Sunday, June 19, 2011

Paul Molé Barber Shop: Does It Still Have NYC's Hottest Haircuts?

Adrian Wood chats with a client in a barber chair from the '50s. The client is the newsman Allan Dodds Frank.

By Mitch Broder

I’ve spent a lot of time at Paul Molé Barber Shop. Someday I may spend some money. I just have to conquer my aversion to paying. And my fear of a charbroiled head.

The boys' chairs are downstairs.
The aversion is defensible, since a wash and cut would run around forty bucks, which is eighty times what I paid as a boy, and I thought that was too much. The fear is less rational, but it’s based in reality. The shop’s namesake got famous for cutting hair with fire. I don’t even like hot water.

The century-old business is owned by a genial gent named Adrian Wood. Paul Molé has been dead for decades; he is no longer a threat. But his legend lives on in framed clips on the walls that tell of his renowned “flame cut.” Reading the walls is one of the ways I spend time there without spending money.

Molé hoped to be an actor but became a self-promoter, back in the days when those were two separate things. He upstaged his celebrity clients and got on TV igniting hair with candles. He claimed to be reviving an ancient Egyptian art. You can see apparent disciples in videos like “Fire Hair Cut.”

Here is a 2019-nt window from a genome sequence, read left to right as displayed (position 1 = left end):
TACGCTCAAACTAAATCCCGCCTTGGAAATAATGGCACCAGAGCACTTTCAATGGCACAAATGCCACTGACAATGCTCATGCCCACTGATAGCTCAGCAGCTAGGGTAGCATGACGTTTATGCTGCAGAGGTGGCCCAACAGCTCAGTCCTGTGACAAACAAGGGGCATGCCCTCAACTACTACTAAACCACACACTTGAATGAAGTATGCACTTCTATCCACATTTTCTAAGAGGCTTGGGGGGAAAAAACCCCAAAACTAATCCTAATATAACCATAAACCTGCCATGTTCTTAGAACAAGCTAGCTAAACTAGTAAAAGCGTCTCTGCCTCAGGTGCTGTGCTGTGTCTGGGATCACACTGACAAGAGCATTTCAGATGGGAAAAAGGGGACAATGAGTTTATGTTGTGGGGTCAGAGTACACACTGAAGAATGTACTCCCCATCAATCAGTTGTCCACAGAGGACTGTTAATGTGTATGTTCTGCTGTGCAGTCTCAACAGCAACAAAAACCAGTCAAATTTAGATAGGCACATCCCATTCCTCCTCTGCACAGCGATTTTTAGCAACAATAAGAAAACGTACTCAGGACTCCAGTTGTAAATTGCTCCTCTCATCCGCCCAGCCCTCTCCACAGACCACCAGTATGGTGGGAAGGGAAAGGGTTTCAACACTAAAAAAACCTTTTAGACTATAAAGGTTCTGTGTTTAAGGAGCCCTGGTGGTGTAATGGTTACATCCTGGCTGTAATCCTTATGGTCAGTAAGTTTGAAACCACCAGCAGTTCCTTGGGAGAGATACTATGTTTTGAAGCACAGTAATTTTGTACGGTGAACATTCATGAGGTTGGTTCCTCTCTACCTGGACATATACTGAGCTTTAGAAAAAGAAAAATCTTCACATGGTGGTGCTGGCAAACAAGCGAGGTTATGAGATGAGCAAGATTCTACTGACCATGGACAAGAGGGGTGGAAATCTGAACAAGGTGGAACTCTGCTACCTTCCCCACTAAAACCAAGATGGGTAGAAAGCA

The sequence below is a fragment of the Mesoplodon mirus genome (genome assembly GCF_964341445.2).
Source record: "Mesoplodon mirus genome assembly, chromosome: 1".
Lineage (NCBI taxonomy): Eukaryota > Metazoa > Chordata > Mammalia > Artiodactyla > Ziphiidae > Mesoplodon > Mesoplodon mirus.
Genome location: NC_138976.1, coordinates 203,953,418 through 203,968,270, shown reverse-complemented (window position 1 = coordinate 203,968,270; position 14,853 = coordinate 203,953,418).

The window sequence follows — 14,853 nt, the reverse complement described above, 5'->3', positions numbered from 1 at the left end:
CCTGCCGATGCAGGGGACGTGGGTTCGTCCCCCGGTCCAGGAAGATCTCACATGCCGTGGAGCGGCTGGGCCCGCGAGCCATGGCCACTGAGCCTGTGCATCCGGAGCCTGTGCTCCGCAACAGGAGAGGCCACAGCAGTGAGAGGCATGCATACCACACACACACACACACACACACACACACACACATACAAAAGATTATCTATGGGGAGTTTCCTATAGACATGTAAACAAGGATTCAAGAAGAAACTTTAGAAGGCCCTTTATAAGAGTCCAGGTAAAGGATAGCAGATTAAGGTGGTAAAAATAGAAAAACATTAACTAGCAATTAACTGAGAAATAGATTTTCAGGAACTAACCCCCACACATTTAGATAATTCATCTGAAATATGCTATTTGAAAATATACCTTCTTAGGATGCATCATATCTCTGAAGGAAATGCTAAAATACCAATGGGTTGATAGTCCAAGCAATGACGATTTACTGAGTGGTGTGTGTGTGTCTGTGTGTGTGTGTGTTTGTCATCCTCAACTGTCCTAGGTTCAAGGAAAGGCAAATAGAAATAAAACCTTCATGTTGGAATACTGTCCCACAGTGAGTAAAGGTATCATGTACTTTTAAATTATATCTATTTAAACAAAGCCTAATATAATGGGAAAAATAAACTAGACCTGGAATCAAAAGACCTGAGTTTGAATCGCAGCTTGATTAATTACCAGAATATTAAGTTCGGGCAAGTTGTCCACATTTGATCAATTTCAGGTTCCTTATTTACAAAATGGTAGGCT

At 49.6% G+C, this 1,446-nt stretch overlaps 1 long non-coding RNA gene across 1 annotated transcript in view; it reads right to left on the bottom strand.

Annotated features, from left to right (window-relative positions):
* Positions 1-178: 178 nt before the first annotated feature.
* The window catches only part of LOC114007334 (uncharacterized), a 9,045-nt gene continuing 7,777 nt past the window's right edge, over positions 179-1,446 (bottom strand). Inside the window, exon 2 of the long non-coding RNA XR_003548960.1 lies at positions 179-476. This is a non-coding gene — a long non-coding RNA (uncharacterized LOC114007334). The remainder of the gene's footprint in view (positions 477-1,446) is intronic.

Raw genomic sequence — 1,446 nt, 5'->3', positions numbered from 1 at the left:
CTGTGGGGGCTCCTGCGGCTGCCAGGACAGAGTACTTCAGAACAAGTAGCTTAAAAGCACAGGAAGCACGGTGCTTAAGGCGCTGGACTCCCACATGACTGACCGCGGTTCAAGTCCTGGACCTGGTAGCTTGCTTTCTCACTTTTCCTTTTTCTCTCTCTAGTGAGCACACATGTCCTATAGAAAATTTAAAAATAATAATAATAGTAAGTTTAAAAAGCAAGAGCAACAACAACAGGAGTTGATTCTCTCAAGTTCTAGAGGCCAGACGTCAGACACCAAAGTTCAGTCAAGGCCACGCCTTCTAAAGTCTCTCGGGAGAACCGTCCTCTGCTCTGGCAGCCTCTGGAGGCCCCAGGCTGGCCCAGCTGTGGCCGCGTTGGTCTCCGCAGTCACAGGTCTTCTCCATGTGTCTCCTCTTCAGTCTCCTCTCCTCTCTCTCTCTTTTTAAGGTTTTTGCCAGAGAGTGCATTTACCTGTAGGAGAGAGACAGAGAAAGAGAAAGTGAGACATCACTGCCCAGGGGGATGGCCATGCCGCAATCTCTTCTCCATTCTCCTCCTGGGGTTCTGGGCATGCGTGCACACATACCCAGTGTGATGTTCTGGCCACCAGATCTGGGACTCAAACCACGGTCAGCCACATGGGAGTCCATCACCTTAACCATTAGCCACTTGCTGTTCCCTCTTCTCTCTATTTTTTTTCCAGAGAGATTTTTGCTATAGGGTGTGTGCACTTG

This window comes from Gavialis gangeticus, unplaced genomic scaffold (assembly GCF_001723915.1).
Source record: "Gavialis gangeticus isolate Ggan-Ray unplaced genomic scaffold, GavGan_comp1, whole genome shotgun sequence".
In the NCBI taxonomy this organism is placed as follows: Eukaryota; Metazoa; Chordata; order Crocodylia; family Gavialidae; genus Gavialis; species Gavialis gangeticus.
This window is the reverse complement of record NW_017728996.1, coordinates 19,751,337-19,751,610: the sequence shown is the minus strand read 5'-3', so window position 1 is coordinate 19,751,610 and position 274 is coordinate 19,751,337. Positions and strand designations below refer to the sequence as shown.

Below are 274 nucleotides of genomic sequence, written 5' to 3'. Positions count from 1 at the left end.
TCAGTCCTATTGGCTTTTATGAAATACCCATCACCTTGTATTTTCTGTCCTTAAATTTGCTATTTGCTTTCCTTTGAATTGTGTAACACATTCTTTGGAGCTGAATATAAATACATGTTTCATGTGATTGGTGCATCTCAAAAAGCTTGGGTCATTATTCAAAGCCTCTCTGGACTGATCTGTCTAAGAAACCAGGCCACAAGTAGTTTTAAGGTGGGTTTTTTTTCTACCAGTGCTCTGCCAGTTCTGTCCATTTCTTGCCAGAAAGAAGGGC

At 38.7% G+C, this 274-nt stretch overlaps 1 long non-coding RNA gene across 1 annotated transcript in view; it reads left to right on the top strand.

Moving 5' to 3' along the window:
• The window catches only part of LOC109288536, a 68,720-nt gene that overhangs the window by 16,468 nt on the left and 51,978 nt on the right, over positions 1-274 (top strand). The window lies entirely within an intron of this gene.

When Adrian talks of Molé, I think of a parent shaking his head at a child who’s just shown up wearing a shaving-cream hat. Molé was cheeky. Still, his clients did range from Fred Astaire to Joe DiMaggio, John Steinbeck to Benny Goodman, and Tennessee Williams to Bing Crosby.

Adrian has his own famous clients. But he knows the value of his forerunner. And he knows the value of his forerunner’s traditions. Like Molé, he hires barbers, not hairdressers. Like Molé, he keeps a masculine atmosphere. Unlike Molé, though, he does not torch hair. He told me so. I want to believe him.

Three members of his family work at the shop, including his son Michael. I’ve spoken a lot with Michael. He seems very creative. One day as we spoke, he unearthed a box labeled “Barbers’ ‘Singe’ Tapers.”

The box was very old and dusty. And yet I could feel my ears burning.

Cool your heels at Paul Molé Barber Shop, 1031 Lexington Avenue, at 74th Street, in Manhattan.


  1. Oh just think of the post if you actually had a haircut?! I'm thinking, for the record, that $40 for a haircut is a bit expensive for a guy but if you also get that lady at your knee and a time with a towel wrapped around your freshly chopped hair its a pretty good price. Besides, this guy needs the support to keep up his fancy signage. Thanks for the post!

  2. What a roster of patrons! Thanks for sharing this gem. Truly unusual and a "vintage" New York treasure.

  3. I think you should go for it. Think of the photos! I want to see what it actually is and how you will turn out.

    "Paul Molé has been dead for decades; he is no longer a threat." Great line. You are too good. Really.

    Do you write your openers first or last? Love them.